Little sign of China decoupling from the rest of the world
- The key reason for slowing import growth is the diminishing role of the processing sector. But imports that feed domestic consumption will continue to rise, with Southeast Asia particularly well-placed to benefit
Not obviously, our analysis shows. It is true that the importance of international trade to China’s economy has declined since the mid-2000s. The ratio of exports to gross domestic product fell to 18.6 per cent last year, from 36 per cent in 2006. China’s economy is increasingly dependent on domestic demand.
The decline in the share of external trade was driven by two factors: relative price changes and the economy’s outgrowing of international trade. Since the 1990s, the prices of exports and imports have grown more slowly than domestic prices.
And, after outpacing China’s GDP growth for a long time, trade volume increases have recently started to lag, with exports trailing since the 2008 global financial crisis and imports beginning to lag more recently.
But this decline in the importance of trade doesn’t necessarily say much about Chinese growth becoming more inward-looking. To assess this, we should compare import growth with spending in the economy.
Imports (of goods and services) largely kept pace with China’s total final expenditure (domestic demand plus exports) in real terms until around 2015. But then it started to lag, slowing especially in 2019 and 2020.
The key reason for the slowing import growth is the diminishing role of the processing sector. In the 1990s and early 2000s, China’s processing sector expanded rapidly as global supply chains were routed via its manufacturing sector.
Since the global financial crisis, however, processing exports have grown more slowly. As a result, processing imports have also been sluggish, trailing overall imports and the rest of the economy.
Once we exclude the import of components for China’s “processing” sector, which serves final demand in other countries, the remaining “normal” imports – which go to the domestic economy – have largely continued to grow in line with domestic demand.
But the export performance to China of individual economies varies substantially. As a result of competitiveness and structural changes, such as the declining role of processing trade, rebalancing and consumption trends, some economies have seen exports to China grow significantly more than for others.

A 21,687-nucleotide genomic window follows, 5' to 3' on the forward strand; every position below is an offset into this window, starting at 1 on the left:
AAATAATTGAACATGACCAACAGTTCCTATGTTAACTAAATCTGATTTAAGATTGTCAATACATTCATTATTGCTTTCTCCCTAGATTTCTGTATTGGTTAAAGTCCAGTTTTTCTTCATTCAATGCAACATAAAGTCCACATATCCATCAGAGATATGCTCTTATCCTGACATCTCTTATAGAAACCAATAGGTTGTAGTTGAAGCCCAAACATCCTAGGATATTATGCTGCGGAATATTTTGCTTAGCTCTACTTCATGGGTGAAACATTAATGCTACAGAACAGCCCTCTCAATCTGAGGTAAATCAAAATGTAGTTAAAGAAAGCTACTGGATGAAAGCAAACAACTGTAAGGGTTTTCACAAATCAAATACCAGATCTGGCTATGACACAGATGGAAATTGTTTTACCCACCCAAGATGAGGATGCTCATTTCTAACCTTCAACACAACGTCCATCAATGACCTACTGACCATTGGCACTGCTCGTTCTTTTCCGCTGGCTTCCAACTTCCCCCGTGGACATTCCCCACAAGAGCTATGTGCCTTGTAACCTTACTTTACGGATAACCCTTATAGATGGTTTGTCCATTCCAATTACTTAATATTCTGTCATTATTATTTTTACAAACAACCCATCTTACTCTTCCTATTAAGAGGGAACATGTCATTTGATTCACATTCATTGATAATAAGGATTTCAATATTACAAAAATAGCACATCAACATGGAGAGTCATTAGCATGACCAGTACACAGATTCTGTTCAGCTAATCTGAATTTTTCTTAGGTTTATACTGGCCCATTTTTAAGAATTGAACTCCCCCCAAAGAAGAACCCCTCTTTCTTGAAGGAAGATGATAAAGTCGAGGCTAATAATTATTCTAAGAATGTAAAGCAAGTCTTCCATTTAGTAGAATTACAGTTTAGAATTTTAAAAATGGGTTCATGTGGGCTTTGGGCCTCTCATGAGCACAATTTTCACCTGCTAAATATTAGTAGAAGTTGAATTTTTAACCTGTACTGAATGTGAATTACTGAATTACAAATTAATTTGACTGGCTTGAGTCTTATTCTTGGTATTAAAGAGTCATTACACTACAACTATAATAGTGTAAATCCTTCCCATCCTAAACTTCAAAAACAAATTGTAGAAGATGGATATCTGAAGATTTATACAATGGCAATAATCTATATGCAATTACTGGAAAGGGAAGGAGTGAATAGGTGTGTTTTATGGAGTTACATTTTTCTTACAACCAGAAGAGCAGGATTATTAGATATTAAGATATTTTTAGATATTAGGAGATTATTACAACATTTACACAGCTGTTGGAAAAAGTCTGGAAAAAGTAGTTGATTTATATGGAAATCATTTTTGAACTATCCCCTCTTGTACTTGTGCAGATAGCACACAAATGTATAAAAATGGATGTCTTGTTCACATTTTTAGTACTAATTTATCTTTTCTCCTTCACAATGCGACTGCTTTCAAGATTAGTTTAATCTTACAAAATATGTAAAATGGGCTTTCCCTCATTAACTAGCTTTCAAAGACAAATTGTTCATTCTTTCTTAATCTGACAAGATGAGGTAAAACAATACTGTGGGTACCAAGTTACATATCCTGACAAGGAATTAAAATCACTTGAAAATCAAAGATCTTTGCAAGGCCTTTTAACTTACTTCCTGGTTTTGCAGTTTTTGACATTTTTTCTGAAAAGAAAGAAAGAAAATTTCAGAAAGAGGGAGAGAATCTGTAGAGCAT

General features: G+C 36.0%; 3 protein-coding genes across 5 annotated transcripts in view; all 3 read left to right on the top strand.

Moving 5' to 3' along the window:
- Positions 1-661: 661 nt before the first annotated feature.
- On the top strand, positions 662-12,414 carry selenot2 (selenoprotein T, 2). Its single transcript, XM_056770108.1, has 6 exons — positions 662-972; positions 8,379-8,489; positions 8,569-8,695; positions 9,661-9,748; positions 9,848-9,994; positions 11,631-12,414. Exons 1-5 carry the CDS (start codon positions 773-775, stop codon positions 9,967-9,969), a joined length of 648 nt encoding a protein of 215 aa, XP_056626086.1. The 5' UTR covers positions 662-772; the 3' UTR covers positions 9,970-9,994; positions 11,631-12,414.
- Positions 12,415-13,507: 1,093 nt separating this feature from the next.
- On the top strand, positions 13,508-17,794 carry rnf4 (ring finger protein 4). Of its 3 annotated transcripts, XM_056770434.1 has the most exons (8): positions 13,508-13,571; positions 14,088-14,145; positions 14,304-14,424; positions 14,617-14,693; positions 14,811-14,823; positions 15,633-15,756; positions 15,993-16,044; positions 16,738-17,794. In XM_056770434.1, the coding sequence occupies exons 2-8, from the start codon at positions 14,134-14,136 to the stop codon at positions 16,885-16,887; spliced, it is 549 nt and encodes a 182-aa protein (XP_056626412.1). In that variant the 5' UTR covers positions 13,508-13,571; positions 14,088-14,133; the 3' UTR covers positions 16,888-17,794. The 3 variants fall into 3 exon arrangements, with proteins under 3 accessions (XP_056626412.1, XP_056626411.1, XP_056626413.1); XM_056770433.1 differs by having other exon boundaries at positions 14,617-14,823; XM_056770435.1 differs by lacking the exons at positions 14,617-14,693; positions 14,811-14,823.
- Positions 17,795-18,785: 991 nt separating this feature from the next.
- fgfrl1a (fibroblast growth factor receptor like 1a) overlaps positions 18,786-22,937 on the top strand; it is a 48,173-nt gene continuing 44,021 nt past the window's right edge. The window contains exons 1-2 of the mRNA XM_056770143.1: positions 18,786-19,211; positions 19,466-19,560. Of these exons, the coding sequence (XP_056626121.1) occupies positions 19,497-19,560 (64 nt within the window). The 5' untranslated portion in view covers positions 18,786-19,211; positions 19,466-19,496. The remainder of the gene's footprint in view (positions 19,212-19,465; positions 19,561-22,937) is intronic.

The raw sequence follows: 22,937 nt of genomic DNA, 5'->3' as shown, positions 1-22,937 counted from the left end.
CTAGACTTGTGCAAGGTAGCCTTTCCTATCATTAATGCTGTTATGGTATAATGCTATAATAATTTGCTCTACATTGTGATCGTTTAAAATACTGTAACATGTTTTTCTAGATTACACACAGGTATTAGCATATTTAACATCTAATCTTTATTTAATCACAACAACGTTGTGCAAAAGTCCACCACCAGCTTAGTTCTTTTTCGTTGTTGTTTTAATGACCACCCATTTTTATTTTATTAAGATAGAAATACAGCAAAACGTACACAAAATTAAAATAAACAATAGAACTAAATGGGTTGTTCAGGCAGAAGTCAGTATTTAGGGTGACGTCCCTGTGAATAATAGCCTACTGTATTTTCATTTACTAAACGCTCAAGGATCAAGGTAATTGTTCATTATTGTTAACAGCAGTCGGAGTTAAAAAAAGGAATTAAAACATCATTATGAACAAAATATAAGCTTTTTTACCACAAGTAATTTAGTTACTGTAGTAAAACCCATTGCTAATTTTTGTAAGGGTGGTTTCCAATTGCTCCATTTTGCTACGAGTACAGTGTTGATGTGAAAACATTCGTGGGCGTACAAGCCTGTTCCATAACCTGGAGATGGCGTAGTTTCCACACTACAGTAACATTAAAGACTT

Asia’s market share has fallen from 66.4 per cent in 2006 to around 56 per cent in recent years, in large part due to the diminishing role of processing trade. Indeed, Japan, South Korea and Taiwan have seen their market share fall since the mid-2000s, mostly due to the shrinking role of processing trade.
The Middle East, which is included in Asia in China’s trade statistics, has a market share of between 4 per cent and 7 per cent, due largely to oil and gas exports.
Looking ahead, China’s movement up the value chain, rebalancing towards consumption and the embrace of national brands look set to put downward pressure on normal imports.
But there are also offsetting forces. First, household income growth tends to lead to more interest in foreign products.
Second, a greater emphasis on environmental protection can also support imports, as in the case of coal, where imports of cleaner, higher grade varieties have risen to replace more polluting domestic coal. Further opening up of the economy should benefit imports.
Overall, while there is a risk that China’s growth will turn more inward-looking, our baseline assumes normal imports will continue to grow broadly in line with domestic demand in the coming years.
While changes in the shares of individual economies in China’s imports are hard to predict, the Association of Southeast Asian Nations should be particularly well-placed to benefit from future import growth in China.
Louis Kuijs is head of Asian economics at Oxford Economics